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Thailand urged to lay out clear migrant policy

Thai and Burmese migrant advocacy groups on Wednesday called on the Thai government to lay out a concrete migrant policy for those Burmese who have passed the National Verification (NV) process and have entered or are planning to enter Thailand for work.

They also requested a clear policy be implemented for those migrant workers who have lived in Thailand for four years.

According to a 2003 Memorandum of Understanding signed between Thailand and Burma, any migrant who has been in Thailand for four continuous years must return home for three years before becoming eligible to return to Thailand for work purposes.

But most migrants need to stay with their jobs in Thailand to support their families back home in Burma, the advocacy groups said, adding that employers don’t want to lose trained workers in times of labour shortages, and that Burma is not yet ready to receive all the returning migrants into its job market.

Speaking to DVB on Wednesday, Sawit Keawwan, general-secretary of the State Enterprises Workers’ Relations Confederation, said Burmese workers are an integral part of the Thai economy.

“We have to offer a good policy and service to migrant workers,” he said. “The international community, especially the USA, is watching how effective our policies are. I want Burmese workers to enjoy the same rights as Thais.”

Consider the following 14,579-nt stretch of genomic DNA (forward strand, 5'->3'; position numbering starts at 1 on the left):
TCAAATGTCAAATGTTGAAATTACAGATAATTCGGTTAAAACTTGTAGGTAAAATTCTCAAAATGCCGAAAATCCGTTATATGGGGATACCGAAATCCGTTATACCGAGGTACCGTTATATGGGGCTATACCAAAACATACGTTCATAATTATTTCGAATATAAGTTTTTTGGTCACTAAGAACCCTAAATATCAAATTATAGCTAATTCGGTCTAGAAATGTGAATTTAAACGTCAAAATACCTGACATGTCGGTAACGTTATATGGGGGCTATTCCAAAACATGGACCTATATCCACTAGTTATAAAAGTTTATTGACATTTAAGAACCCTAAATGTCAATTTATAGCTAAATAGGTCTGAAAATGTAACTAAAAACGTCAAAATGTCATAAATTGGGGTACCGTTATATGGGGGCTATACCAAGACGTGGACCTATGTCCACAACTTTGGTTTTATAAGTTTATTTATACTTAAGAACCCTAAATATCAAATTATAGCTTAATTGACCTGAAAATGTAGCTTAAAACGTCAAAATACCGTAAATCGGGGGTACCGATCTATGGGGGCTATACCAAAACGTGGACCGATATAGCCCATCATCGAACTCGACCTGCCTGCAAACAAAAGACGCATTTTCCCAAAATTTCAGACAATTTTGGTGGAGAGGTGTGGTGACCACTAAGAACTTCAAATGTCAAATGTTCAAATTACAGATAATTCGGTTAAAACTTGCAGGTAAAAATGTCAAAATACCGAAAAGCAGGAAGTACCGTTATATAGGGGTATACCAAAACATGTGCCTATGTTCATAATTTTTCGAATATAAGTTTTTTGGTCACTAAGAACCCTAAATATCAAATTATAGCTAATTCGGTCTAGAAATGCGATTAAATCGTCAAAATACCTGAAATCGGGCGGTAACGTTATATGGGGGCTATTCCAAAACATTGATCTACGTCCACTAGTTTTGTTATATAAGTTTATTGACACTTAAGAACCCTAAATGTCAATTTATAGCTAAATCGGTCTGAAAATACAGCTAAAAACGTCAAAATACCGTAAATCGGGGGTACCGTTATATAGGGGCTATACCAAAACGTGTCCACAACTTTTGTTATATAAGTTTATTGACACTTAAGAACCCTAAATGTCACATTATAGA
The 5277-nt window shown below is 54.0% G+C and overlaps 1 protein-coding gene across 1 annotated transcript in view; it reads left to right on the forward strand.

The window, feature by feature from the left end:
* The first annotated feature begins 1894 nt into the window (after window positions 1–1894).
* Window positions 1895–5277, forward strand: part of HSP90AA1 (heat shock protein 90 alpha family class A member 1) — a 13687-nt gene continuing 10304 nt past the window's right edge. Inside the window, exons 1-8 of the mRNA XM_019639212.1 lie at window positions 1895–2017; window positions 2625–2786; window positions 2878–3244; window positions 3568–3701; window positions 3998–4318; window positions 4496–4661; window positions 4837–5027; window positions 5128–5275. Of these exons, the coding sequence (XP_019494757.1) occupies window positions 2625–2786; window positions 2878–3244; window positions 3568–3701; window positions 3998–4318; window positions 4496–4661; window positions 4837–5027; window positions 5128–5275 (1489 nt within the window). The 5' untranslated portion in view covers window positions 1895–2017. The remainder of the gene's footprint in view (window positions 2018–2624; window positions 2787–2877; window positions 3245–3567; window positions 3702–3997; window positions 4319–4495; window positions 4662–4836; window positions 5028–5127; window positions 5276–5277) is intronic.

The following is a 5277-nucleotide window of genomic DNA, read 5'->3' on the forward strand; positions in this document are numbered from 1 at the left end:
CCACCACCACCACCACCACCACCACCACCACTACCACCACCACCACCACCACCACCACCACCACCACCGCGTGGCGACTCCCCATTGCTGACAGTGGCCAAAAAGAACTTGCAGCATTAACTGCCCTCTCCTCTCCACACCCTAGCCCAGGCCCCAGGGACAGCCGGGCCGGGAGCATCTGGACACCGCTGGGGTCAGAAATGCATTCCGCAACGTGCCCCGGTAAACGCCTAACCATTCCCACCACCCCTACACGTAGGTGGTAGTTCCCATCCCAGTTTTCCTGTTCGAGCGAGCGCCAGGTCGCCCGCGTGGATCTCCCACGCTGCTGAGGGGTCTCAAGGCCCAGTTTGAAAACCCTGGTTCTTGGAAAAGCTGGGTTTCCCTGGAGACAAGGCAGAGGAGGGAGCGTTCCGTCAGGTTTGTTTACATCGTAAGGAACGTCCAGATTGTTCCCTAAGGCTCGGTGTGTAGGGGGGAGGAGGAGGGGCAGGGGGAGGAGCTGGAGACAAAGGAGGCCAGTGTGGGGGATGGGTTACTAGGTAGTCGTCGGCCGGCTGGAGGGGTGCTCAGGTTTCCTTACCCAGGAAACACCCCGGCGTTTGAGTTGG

The advocacy groups also urged the Thai government to provide the opportunity and a clear policy for migrant workers to have access to social security and healthcare. They added that a mechanism should be in place for punishing brokers and employers who exploit migrant workers.

Aung Kyaw, a representative from the Thailand-based Migrant Worker Rights Network, said the return of a large number of migrants to Burma would have an impact on the Thai economy.

“The Thai government accepts and agrees that migrant workers should be given appropriate opportunities to work in the country,” he said. “But we need to hear an official policy. Everything is vague among employers, workers and brokers.”

Many Burmese migrants have complained that they have been victims of job brokers who have overcharged them and misinformed them.


Kyaw Kyaw Lwin, the labour attaché at the Burmese Embassy in Bangkok, acknowledged that migrant workers endured numerous hardships and that the number of people facing the four-year deadline is mounting.“There will be nearly 100,000 workers whose visas will expire at the end of this year,” he said, and recommended that all stakeholders prepare to discuss the situation at their earliest convenience.

Thailand currently plays host to an estimated 3 million foreign workers, over 80 percent of whom come from Burma.



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